Quality Measurement & Digitalization

What opportunities does digitalization offer for better measures of output quality in the public sector? This question is the focus of what follows – the second in a series examining the extent to which digitalization can improve performance measurement in government.

Let’s first recap the discussion so far. Digitalization means the use of digital tools to support or automate government business processes, including service delivery. Digitalization makes administrative data – that is, data on activities carried out and other information routinely collected during service delivery – available in a digital form that can be readily drawn upon for performance measurement purposes. This can considerably facilitate performance measurement, particularly in the development of output and intermediate service indicators. The ability of digitalization to enhance the measurement of the effectiveness of government is, however, limited by the fact that information on many important outcomes is not collected as part of service delivery and is therefore not part of the administrative data the accessibility of which is greatly improved by digitalization.

Output quality indicators become important at this point because they also shed light on the effectiveness of government services. We therefore need to ask whether digitalization can help deliver better output quality indicators. The answer given to this question here is “yes” – to a certain extent.  More specifically, there is a significant group of public services for which digitalization facilitates the measurement of certain dimensions of output quality. However, good output quality measurement cannot rely only upon digitized administrative data. Other data sources and analytic methods must also play an important role.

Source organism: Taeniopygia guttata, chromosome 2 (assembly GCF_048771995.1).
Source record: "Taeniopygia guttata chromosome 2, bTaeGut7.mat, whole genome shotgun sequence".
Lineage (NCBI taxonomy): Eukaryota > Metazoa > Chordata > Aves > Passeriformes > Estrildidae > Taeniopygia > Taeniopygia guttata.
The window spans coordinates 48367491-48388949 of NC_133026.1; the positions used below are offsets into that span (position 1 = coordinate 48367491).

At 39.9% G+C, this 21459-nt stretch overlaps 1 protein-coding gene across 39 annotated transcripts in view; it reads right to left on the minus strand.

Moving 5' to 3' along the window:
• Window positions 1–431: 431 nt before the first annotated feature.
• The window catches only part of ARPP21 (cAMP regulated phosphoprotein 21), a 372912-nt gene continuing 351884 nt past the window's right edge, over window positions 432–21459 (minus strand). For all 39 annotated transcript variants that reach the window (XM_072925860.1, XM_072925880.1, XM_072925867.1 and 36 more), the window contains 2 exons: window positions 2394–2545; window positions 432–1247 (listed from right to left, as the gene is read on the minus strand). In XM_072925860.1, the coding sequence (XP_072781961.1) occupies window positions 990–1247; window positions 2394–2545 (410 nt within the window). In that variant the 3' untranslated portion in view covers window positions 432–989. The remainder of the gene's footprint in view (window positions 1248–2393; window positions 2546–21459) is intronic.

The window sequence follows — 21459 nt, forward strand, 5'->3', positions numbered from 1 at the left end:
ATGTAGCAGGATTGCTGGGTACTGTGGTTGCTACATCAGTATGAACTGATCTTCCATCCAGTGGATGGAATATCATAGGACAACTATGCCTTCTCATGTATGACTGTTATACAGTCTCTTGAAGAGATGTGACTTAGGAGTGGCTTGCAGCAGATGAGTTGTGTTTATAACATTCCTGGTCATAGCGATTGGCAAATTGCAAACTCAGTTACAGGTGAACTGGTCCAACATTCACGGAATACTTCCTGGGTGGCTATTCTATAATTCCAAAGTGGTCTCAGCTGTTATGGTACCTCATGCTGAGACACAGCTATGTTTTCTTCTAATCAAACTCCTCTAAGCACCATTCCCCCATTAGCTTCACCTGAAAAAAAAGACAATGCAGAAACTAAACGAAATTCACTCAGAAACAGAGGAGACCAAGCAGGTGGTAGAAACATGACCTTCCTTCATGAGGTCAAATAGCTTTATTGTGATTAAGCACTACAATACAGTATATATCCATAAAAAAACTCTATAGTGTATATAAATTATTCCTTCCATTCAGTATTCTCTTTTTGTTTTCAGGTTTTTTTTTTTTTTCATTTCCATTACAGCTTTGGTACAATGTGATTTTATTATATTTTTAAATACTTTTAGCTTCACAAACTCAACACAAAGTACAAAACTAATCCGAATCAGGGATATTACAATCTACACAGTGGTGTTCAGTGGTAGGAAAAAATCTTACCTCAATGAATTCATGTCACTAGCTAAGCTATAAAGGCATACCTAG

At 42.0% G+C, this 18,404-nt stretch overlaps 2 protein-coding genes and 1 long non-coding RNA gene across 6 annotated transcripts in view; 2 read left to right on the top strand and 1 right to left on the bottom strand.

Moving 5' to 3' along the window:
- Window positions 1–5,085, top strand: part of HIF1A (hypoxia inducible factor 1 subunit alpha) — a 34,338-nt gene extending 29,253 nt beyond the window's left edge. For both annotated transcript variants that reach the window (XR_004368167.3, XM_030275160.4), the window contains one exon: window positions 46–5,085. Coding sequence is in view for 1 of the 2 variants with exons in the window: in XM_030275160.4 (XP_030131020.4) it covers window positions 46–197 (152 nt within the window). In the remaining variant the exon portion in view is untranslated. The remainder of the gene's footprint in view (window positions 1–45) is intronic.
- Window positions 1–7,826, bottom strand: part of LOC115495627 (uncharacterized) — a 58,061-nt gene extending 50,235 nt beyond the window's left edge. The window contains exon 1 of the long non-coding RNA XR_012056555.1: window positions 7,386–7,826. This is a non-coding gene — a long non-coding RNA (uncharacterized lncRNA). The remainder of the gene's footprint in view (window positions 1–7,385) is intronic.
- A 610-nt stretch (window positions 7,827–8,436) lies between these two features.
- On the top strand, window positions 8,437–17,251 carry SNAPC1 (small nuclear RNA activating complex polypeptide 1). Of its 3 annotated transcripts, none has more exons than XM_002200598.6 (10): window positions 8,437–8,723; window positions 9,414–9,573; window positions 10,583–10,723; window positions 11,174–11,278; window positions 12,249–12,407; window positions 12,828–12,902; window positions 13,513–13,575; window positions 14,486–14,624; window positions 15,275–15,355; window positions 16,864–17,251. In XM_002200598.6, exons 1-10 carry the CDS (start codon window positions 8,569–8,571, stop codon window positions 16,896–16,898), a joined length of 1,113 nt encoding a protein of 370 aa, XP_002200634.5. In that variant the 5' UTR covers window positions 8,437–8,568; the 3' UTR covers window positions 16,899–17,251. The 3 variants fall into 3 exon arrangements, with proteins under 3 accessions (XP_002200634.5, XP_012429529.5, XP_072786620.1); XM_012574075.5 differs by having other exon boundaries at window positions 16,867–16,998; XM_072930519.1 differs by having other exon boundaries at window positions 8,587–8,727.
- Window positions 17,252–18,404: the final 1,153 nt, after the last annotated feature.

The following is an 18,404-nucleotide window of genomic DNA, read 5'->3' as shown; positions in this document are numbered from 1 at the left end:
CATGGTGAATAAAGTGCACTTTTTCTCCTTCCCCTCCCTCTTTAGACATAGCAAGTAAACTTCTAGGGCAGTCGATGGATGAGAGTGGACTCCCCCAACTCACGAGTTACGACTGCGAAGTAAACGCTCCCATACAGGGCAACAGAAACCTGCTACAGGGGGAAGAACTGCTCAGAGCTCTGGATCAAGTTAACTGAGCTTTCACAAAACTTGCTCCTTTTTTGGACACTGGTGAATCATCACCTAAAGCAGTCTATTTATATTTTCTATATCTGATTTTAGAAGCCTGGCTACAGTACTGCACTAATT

In discussing this matter, it is essential to avoid the widespread confusion about the meaning of “output quality.” Output quality is not the same as outcomes. For example, the medical treatment offered to a car accident victim may be of the highest quality, but the patient may still die. Similarly, teaching may be high quality, but some students in the class may still fail their exams. Delivering a high-quality output does not, in other words, guarantee that the intended outcome will be achieved. There is, nevertheless, a direct relationship between quality and outcomes: namely, the higher quality the output, the more likely it is that the intended outcomes will be achieved. Quality directly increases the effectiveness of government services. This makes output quality indicators a very important complement to outcome indicators when gauging the effectiveness of government services.

There are three key areas where digitalization can assist in the measurement of output quality. These are the provision of timeliness indicators, compliance-with-standards indicators, and client satisfaction indicators.

Timeliness indicators are measures of how promptly a time-sensitive service is delivered: for example, how long it takes ambulances on average to arrive after being called, or how long patients are obliged to wait before receiving needed hospital treatment. Digitalization makes timeliness indicators easily and quickly available.

Compliance-with-standards indicators require a little more explanation. There is a subset of government services for which there are clearly defined standards of what constitutes a satisfactory service – more specifically, of the activities that should be carried out as part of the service and which, if not carried out, mean that the quality of the service was poor or inadequate. For example, the failure to administer anticoagulant drugs to patients after surgery is clearly-recognized bad practice. In the domain of antenatal care, there are widely-accepted standards which identify activities which should be carried out during antenatal care consultations (e.g. testing urine for proteinuria, measuring blood pressure) — activities which, if omitted, unambiguously mean that the care was of poor quality.